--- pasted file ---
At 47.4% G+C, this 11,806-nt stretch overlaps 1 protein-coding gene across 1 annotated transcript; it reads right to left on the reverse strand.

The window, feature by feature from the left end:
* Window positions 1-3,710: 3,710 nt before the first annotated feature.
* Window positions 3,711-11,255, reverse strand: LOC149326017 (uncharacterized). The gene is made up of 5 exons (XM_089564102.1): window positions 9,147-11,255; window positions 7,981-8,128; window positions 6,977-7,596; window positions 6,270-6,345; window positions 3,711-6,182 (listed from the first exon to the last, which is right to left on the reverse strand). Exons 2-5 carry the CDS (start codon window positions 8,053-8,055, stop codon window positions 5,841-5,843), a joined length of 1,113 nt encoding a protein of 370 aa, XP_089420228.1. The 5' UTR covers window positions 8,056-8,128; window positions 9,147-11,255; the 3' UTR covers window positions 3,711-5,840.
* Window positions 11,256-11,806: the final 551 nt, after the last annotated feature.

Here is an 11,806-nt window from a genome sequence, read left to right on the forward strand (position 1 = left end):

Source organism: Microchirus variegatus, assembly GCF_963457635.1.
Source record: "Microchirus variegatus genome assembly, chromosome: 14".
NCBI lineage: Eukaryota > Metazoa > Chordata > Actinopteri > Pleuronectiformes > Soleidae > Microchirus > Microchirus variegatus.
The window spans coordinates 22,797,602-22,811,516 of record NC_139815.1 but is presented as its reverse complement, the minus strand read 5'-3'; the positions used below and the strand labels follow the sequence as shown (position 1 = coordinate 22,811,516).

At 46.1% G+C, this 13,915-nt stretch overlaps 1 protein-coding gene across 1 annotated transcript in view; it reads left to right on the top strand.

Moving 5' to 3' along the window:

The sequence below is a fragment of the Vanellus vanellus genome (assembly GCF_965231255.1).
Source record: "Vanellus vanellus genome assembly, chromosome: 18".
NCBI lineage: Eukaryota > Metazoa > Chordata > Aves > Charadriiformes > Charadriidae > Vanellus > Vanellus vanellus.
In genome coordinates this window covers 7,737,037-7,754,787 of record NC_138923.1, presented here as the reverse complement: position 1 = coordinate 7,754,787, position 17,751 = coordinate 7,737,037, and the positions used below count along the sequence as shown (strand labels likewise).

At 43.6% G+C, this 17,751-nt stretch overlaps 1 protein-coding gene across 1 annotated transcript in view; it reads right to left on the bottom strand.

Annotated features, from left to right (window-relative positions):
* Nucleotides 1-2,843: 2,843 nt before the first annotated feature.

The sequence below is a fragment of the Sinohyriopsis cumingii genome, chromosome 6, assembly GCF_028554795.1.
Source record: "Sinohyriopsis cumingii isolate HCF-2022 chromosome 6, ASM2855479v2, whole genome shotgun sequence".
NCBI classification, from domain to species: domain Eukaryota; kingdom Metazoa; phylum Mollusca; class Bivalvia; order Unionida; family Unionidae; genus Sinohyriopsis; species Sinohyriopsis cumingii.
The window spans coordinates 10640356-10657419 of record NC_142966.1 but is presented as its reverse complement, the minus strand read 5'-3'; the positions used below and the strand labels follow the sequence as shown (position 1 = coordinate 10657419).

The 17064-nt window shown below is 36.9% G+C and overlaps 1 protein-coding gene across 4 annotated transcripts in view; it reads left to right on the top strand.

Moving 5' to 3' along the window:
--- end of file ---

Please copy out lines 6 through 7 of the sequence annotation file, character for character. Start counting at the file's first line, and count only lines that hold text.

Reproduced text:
Here is an 11,806-nt window from a genome sequence, read left to right on the forward strand (position 1 = left end):

Source organism: Microchirus variegatus, assembly GCF_963457635.1.